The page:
Battle of Antietam

The Bloodiest One Day Battle in American History

23000 soldiers were killed, wounded or missing after twelve hours of savage combat on September 17, 1862. The Battle of Antietam ended the Confederate Army of Northern Virginia's first invasion into the North and led to Abraham Lincoln's issuance of the preliminary Emancipation Proclamation. - NPS



Participants

Timeline

Y/M/D Description Place
1862/09/07 Confederate soldiers from Robert E Lee's Army attend services at the Lutheran Church in Frederick, Maryland, frightening the congregants since most supported of the North. Evangelical Lutheran Church, Frederick, Frederick, MD
1862/09/17 Edward Revere is shot and killed while caring for wounded soldiers at the Battle of Antietam Antietam National Battlefield, Sharpsburg, MD
1862/09/17 Captain Henry Rathbone commands a company of Union soldiers at the Battle of Antietam Antietam National Battlefield, Sharpsburg, MD
1862/09/17 Elkanah Burson is wounded at Sharpsburg Antietam National Battlefield, Sharpsburg, MD
1862/09/17 Robert E Lee commands the 38000-man Army of Northern Virginia Antietam National Battlefield, Sharpsburg, MD
1862/09/17 Dolphus Greely of the 19th Mass Volunteer Infantry, is wounded at Antietam. Antietam National Battlefield, Sharpsburg, MD
1862/09/17 Col Robert B Potter of the 51st New York Volunteer Infantry, is slightly wounded twice at Antietam while participating in Ambrose Burnside's attack on the Confederate right flank. Antietam National Battlefield, Sharpsburg, MD
1862/09/17 Paul Joseph Revere is wounded during the Battle of Antietam. Antietam National Battlefield, Sharpsburg, MD
1862/09/17 George B McClellan commands the 75500-man Army of the Potomac Antietam National Battlefield, Sharpsburg, MD
1862/09/17 New York Infantry fights at the Battle of Antietam. Antietam National Battlefield, Sharpsburg, MD
1862/09/17 Confederate Gen Robert Toombs and less than 500 Georgia soldiers repel three Union assaults made by Gen Ambrose Burnside's troops. The confederate forces will hold the area overlooking the Lower Bridge for three hours. Burnside Bridge, Sharpsburg, Antietam National Battlefield
1862/09/17 Henry L Benning's brigade leads the defense of the Confederate right flank, guarding "Burnsides Bridge" across Antietam Creek all morning against three Federal assaults. Burnside Bridge, Sharpsburg, Antietam National Battlefield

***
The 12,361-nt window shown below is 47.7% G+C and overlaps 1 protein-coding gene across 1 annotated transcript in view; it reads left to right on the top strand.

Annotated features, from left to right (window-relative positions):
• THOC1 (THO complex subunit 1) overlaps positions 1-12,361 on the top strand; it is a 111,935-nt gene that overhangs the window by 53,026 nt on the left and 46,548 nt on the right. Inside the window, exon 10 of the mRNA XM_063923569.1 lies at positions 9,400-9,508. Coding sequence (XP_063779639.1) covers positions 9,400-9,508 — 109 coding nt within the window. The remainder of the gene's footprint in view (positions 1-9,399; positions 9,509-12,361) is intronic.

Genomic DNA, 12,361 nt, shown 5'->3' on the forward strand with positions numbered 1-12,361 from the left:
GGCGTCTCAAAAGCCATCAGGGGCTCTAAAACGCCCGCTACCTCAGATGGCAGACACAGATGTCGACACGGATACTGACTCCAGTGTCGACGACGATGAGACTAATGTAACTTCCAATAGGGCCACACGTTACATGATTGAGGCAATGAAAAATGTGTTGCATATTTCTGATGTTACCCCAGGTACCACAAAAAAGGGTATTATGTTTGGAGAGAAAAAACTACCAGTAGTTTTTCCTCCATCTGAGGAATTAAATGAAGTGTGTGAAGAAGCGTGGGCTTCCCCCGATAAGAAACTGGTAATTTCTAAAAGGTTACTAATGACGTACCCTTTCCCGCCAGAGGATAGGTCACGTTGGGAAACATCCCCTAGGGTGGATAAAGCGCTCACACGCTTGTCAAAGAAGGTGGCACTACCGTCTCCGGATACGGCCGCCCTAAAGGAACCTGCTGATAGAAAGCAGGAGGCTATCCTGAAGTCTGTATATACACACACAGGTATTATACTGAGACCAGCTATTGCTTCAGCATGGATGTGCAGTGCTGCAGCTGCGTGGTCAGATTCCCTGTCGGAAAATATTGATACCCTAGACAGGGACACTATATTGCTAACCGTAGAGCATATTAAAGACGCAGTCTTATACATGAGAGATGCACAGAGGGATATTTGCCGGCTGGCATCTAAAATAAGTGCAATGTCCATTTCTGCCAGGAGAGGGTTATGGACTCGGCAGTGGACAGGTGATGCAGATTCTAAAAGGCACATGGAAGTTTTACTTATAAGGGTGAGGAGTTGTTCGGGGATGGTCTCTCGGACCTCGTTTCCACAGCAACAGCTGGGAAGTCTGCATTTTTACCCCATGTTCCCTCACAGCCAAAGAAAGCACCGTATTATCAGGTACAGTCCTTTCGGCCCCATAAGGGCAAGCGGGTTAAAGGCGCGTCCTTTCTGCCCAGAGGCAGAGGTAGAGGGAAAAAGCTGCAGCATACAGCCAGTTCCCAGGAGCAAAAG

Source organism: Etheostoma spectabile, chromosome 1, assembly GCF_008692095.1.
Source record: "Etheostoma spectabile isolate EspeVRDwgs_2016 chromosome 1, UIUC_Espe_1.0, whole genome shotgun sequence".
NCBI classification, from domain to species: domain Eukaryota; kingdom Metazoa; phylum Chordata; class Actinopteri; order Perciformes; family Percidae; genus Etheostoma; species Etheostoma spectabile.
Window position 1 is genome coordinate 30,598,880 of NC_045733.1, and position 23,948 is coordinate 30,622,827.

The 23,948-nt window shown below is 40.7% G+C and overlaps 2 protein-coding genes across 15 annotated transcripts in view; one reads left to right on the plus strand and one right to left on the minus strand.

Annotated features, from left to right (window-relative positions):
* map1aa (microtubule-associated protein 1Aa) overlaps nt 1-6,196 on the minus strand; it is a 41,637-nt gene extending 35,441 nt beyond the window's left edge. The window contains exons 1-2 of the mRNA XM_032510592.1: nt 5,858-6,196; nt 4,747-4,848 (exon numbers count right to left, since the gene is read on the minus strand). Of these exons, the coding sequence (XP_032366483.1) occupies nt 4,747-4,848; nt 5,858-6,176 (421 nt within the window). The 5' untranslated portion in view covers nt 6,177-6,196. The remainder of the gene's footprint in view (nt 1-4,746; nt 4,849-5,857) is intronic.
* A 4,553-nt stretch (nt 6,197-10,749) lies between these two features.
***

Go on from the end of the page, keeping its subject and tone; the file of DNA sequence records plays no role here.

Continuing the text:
1862/09/17 The Union Army's 11th Connecticut Infantry attacks Georgians troops holding Burnsides Bridge. After taking heavy casualties, the 11th Connecticut withdraws in all haste. Burnside Bridge, Sharpsburg, Antietam National Battlefield
1862/09/17 The 51st New York Infantry and the 51st Pennsylvania Infantry, from Gen Edward Ferrero's brigade, attack from the field on the Union side of the creek and seize Burnside Bridge at bayonet point. Burnside Bridge, Sharpsburg, Antietam National Battlefield
1862/09/17 Confederate forces lead by Gen Thomas J Jackson attack Sedgwick's division from three sides. Sedgwick is shot three times, in the wrist, leg and shoulder. Routed, the Union forces fall back with barely half the men it began with. Antietam National Battlefield, Sharpsburg, MD
1862/09/17 While commanding the 3rd Division, IX Corps, Robert Ives leads a charge against a Rebel battery and is hit by cannon shot in the thigh. The projectile tore away the flesh from the bone for several inches and passes into his horse, killing the animal. Antietam National Battlefield, Sharpsburg, MD
1862/09/17 The Union Army commandeers the Lutheran church to be used as a hospital to treat both Confederate and Union soldiers were. Evangelical Lutheran Church, Frederick, Frederick, MD
1862/09/27 Robert Hale Ives dies at a home in Hagerstown, MD, from wounds sustained at Antietam. Hagerstown, MD, Maryland
1862/11/00 General John Sedgwick spends three months recuperating from wounds suffered at Antietam. Maj Gen John Sedgwick House, Cornwall, CT
1876/06/26 US Army Scouts arrive at Little Horn battlefield to discover the dead, naked, and mutilated bodies of Custer's command on the ridges east of the river. Little Bighorn Battlefield National Monument, Crow Agency

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